Update Ontario's Building Code to Save Birds

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Hon. Steve Clark
Ontario Minister of Municipal Affairs and Housing
17th Floor. 777 Bay St.
Toronto, ON, M5G 2E5

Dear Mr Clark,

Many of Ontario’s migratory bird populations are in steep decline. Each year, millions of birds die in Ontario by colliding with windows on buildings. Buildings therefore represent a major source of mortality for Ontario’s birds, including bird Species at Risk. Unless we take meaningful conservation actions, we risk losing irreplaceable bird species in the coming decades.

There are simple, inexpensive solutions that can prevent bird-window collisions at new buildings and save lives. Most collisions occur during the day because birds do not see or understand reflections on glass. To help birds see and avoid windows, bird-friendly materials (e.g. fritted glass, window films) can be incorporated into the design of new buildings. However, these solutions will not be implemented effectively province-wide unless they are required by law.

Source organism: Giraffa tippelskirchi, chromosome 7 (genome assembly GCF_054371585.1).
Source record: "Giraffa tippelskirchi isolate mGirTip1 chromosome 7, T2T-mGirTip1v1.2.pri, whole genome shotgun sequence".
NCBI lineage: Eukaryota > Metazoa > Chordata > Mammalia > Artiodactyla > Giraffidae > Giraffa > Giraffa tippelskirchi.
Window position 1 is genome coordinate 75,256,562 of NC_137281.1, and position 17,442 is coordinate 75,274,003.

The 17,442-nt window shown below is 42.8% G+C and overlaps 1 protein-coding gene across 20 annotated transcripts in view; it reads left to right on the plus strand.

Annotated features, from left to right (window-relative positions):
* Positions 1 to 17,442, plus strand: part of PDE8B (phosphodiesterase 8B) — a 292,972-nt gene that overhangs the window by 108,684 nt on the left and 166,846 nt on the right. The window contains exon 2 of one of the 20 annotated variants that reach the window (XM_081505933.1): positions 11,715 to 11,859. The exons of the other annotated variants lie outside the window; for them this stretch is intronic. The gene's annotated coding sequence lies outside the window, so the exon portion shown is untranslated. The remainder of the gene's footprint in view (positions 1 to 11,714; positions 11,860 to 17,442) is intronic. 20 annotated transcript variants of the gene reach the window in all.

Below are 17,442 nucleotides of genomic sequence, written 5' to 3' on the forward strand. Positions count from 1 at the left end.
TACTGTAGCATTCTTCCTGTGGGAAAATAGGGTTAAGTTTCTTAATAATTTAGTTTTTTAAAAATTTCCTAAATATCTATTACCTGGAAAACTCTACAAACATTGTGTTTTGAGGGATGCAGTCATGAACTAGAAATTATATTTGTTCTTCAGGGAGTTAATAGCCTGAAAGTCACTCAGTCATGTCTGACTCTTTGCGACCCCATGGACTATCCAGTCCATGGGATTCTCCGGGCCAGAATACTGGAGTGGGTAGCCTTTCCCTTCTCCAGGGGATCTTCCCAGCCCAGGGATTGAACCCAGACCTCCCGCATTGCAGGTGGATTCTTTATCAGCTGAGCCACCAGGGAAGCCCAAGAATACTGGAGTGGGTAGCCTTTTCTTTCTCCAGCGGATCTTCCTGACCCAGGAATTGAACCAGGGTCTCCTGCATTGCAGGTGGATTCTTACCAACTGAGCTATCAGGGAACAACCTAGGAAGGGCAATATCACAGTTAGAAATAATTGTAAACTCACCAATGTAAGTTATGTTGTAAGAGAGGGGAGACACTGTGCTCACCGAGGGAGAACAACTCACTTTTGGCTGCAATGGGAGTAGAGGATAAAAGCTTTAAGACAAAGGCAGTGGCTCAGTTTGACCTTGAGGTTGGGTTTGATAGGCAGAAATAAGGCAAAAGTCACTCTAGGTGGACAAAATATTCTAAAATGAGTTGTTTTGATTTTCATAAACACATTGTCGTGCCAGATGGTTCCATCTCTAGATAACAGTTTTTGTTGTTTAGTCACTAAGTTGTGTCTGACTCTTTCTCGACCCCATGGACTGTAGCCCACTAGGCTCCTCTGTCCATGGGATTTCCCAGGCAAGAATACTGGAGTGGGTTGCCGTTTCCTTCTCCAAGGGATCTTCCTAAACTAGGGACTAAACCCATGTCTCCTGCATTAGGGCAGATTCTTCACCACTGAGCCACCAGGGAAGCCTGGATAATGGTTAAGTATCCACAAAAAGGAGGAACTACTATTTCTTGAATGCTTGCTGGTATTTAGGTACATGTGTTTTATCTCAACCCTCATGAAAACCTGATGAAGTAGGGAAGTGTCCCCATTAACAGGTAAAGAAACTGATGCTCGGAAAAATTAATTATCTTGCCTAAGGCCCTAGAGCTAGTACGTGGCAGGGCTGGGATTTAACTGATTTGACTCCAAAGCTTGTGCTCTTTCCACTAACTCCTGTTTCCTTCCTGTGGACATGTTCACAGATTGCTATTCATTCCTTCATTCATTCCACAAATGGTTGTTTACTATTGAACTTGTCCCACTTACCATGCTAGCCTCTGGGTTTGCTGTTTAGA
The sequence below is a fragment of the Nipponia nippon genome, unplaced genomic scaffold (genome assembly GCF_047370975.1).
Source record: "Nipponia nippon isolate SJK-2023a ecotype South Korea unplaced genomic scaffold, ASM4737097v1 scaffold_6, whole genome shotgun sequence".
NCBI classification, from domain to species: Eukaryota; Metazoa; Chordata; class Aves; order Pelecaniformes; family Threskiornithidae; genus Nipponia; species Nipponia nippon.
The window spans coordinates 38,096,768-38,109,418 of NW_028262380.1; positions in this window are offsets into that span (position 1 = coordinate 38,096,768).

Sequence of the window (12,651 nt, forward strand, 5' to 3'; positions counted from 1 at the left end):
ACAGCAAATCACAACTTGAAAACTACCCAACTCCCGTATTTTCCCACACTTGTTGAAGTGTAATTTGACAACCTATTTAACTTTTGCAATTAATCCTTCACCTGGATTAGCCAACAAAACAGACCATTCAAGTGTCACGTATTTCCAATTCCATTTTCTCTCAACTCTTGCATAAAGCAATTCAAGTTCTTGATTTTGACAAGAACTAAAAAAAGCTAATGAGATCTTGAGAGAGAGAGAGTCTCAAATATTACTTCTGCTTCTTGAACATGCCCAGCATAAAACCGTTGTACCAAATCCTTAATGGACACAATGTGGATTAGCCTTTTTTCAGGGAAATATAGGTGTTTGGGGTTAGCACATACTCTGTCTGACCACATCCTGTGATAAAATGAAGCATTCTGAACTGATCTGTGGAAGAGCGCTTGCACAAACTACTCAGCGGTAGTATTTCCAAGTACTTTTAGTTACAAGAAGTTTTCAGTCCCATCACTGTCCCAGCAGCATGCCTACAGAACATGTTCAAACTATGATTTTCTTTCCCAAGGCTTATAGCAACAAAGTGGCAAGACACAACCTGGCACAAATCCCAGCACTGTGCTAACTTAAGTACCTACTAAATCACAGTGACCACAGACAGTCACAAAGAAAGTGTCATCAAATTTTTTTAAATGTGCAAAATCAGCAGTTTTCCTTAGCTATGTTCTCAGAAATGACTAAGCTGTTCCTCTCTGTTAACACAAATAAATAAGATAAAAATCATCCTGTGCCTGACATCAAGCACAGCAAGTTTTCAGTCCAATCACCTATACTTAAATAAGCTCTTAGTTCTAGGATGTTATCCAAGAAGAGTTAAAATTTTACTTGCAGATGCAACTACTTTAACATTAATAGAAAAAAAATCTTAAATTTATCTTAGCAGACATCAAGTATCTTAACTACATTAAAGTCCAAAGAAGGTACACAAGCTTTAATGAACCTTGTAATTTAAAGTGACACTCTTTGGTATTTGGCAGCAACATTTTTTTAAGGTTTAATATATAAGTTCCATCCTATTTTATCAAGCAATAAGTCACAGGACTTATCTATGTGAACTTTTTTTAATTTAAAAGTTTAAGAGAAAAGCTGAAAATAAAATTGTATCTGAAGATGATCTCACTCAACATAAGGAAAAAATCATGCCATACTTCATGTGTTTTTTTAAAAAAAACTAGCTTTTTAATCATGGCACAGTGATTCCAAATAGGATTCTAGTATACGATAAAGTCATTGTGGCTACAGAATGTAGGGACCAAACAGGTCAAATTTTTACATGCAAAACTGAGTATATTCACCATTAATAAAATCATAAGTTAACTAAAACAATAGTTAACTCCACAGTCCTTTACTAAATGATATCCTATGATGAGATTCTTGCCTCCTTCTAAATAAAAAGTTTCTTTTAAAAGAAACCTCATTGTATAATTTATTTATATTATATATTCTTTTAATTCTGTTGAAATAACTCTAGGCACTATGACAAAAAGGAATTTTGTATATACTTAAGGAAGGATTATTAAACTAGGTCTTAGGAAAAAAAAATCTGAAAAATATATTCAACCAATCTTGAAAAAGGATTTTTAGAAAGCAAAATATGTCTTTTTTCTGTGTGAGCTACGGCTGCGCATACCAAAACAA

In 2019 the Federal government sponsored the development of a national standard for bird-friendly building design by the Canadian Standards Association (CSA). Currently there are no requirements for developers to follow the bird-friendly standard. A few municipalities have adopted bird-friendly by-laws and guidelines, but this piecemeal approach cannot extend far enough to protect migratory birds across Ontario.

We are urging The Ontario Ministry of Municipal Affairs and Housing (MMAH) to incorporate the CSA 2019 Bird Friendly Building Design standard into the Ontario Building Code, requiring bird-friendly materials to be used in new residential and commercial building windows. Birds are ecologically, culturally and economically important to Ontarians. We cannot afford to continue growing the threats that endanger birds in our backyards.